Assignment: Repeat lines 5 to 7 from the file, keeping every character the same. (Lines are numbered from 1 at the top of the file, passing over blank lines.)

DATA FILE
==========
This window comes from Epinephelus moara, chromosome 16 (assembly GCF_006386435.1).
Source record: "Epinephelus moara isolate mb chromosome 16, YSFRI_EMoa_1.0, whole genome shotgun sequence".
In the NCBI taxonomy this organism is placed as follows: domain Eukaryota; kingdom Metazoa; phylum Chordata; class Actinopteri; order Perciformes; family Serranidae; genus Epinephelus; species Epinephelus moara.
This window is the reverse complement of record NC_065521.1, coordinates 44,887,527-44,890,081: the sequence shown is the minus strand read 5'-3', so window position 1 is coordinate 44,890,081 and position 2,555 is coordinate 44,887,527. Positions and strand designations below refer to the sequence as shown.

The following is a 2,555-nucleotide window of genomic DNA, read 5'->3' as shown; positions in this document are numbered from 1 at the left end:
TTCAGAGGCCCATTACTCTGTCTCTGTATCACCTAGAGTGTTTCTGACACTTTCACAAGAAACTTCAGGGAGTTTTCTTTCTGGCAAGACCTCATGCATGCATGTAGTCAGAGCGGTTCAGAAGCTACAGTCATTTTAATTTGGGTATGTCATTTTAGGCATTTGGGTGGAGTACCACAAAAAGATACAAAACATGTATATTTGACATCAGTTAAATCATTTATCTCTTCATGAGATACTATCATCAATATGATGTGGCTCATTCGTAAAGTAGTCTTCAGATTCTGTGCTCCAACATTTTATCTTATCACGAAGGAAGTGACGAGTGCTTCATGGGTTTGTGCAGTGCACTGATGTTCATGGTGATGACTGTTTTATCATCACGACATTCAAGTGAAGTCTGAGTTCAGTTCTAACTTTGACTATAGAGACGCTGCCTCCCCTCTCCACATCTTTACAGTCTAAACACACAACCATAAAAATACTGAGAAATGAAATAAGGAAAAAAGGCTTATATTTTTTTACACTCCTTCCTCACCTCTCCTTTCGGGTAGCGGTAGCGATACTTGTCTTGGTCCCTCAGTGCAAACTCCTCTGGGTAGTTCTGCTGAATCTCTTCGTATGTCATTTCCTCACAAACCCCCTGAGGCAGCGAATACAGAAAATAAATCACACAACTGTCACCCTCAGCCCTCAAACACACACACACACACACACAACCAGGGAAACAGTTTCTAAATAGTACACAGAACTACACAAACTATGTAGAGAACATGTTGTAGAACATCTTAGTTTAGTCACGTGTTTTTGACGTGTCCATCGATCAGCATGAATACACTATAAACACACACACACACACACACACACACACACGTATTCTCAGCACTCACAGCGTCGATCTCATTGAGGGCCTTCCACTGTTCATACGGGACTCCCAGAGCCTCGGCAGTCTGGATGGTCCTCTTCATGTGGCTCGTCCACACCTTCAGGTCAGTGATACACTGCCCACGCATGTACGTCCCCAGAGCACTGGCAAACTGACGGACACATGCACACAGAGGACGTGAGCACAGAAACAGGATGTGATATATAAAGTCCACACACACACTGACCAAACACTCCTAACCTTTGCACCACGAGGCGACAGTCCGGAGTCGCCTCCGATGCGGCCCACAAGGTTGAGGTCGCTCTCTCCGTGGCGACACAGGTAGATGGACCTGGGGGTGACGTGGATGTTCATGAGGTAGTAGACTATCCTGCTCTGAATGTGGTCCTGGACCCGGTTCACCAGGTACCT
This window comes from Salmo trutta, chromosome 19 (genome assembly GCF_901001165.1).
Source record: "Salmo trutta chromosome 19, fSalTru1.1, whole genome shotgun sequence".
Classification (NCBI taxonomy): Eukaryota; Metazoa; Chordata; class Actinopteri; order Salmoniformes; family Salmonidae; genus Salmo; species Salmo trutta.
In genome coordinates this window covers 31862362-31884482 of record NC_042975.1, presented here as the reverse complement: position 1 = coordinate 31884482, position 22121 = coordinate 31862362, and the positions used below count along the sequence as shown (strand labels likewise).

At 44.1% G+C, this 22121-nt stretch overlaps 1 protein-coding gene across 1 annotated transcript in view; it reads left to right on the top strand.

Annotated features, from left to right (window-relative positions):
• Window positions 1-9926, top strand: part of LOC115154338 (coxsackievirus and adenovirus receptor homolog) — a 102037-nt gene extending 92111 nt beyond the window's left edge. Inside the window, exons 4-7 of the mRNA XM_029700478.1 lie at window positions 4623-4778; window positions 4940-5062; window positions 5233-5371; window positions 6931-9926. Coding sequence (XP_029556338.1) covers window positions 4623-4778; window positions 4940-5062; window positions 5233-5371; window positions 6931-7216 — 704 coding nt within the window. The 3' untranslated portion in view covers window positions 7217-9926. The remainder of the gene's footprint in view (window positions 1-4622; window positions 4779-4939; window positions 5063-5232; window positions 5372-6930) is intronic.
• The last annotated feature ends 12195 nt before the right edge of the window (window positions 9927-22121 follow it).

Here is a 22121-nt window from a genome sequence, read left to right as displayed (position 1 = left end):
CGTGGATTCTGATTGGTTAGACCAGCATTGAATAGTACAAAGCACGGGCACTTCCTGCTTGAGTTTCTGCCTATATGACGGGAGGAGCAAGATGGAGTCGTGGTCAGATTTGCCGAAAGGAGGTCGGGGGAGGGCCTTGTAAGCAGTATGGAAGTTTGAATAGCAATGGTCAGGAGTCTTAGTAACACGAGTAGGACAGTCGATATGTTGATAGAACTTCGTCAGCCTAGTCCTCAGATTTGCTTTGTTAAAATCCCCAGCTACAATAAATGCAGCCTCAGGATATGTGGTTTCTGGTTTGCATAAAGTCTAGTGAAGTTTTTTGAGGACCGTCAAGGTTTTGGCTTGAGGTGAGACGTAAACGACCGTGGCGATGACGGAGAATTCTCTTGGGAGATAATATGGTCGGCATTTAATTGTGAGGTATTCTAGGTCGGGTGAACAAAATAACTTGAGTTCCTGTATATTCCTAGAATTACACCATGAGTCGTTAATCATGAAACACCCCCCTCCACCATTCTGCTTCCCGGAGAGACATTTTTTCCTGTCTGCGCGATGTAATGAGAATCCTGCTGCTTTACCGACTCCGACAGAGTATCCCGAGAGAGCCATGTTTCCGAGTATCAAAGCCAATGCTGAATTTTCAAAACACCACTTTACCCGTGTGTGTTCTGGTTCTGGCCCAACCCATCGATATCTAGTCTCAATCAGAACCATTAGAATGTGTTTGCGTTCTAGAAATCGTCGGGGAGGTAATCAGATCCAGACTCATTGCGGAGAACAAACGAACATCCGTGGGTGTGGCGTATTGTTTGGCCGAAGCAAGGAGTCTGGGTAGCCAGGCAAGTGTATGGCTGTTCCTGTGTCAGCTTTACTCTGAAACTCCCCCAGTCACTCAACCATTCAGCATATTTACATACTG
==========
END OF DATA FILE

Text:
The following is a 2,555-nucleotide window of genomic DNA, read 5'->3' as shown; positions in this document are numbered from 1 at the left end:
TTCAGAGGCCCATTACTCTGTCTCTGTATCACCTAGAGTGTTTCTGACACTTTCACAAGAAACTTCAGGGAGTTTTCTTTCTGGCAAGACCTCATGCATGCATGTAGTCAGAGCGGTTCAGAAGCTACAGTCATTTTAATTTGGGTATGTCATTTTAGGCATTTGGGTGGAGTACCACAAAAAGATACAAAACATGTATATTTGACATCAGTTAAATCATTTATCTCTTCATGAGATACTATCATCAATATGATGTGGCTCATTCGTAAAGTAGTCTTCAGATTCTGTGCTCCAACATTTTATCTTATCACGAAGGAAGTGACGAGTGCTTCATGGGTTTGTGCAGTGCACTGATGTTCATGGTGATGACTGTTTTATCATCACGACATTCAAGTGAAGTCTGAGTTCAGTTCTAACTTTGACTATAGAGACGCTGCCTCCCCTCTCCACATCTTTACAGTCTAAACACACAACCATAAAAATACTGAGAAATGAAATAAGGAAAAAAGGCTTATATTTTTTTACACTCCTTCCTCACCTCTCCTTTCGGGTAGCGGTAGCGATACTTGTCTTGGTCCCTCAGTGCAAACTCCTCTGGGTAGTTCTGCTGAATCTCTTCGTATGTCATTTCCTCACAAACCCCCTGAGGCAGCGAATACAGAAAATAAATCACACAACTGTCACCCTCAGCCCTCAAACACACACACACACACACACAACCAGGGAAACAGTTTCTAAATAGTACACAGAACTACACAAACTATGTAGAGAACATGTTGTAGAACATCTTAGTTTAGTCACGTGTTTTTGACGTGTCCATCGATCAGCATGAATACACTATAAACACACACACACACACACACACACACACACGTATTCTCAGCACTCACAGCGTCGATCTCATTGAGGGCCTTCCACTGTTCATACGGGACTCCCAGAGCCTCGGCAGTCTGGATGGTCCTCTTCATGTGGCTCGTCCACACCTTCAGGTCAGTGATACACTGCCCACGCATGTACGTCCCCAGAGCACTGGCAAACTGACGGACACATGCACACAGAGGACGTGAGCACAGAAACAGGATGTGATATATAAAGTCCACACACACACTGACCAAACACTCCTAACCTTTGCACCACGAGGCGACAGTCCGGAGTCGCCTCCGATGCGGCCCACAAGGTTGAGGTCGCTCTCTCCGTGGCGACACAGGTAGATGGACCTGGGGGTGACGTGGATGTTCATGAGGTAGTAGACTATCCTGCTCTGAATGTGGTCCTGGACCCGGTTCACCAGGTACCT
This window comes from Salmo trutta, chromosome 19 (genome assembly GCF_901001165.1).